protected by the copyright of the person, or organisation, from which the
information originated. You must ensure that you gain their permission
before reproducing such information.
The Department holds the remainder of the information you requested, but
it is being withheld because the following absolute exemptions apply to
Section 40 (2) - personal information. The Department considers that the
absolute exemption at section 40 (2) of the Act is engaged, because some
of the information requested constitutes personal data, disclosure of
which otherwise than under the Act would contravene the data protection
principles under the Data Protection Act 1998.
Section 44 (1) - prohibitions on disclosure - is engaged if disclosure
otherwise than under the Act:
is prohibited under any enactment, is incompatible with any Community
obligation or would constitute or be punishable as a contempt of court.
The Department considers that disclosure is prohibited by section 6 of the
Human Rights Act 1998, which makes it unlawful for a public authority to
act in a way which is incompatible with Convention rights. The Department
considers that if this information is disclosed, the disclosure would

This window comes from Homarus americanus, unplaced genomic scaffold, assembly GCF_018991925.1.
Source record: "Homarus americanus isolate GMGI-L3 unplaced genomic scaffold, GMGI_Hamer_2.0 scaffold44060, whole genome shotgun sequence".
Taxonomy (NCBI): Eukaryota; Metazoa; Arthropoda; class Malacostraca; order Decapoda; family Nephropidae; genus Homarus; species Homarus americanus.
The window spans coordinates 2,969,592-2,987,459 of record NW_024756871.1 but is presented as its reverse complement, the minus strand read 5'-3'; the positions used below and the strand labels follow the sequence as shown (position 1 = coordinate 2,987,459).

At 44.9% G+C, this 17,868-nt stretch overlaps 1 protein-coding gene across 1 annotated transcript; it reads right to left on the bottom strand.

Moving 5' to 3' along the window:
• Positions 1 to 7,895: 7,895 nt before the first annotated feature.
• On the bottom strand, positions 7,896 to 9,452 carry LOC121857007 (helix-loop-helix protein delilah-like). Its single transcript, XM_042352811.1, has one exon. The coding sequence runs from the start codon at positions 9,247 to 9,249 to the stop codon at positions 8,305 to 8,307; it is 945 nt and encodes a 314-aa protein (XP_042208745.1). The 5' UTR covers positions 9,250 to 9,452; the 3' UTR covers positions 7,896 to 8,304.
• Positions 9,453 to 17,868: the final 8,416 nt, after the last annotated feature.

breach Article 8 of the European Convention on Human Rights, which relates
to the right to respect for private and family life.
In addition the Department considers that the following qualified
exemption is engaged.
Section 38(1) - health and safety - provides that information is exempt if
its disclosure under the Act would, or would be likely, to
(a) endanger the physical or mental health of any individual; or
(b) endanger the safety of any individual.
This exemption is subject to a public interest test, which means that it
is necessary to consider whether, in all the circumstances of the case,
the public interest in withholding the information outweighs the public
interest in its disclosure.
The public interest test case for disclosure of information protected by
this exemption rests mainly on the desirability for greater openness, for
the purposes of increasing public understanding and trust, and of
encouraging greater accountability.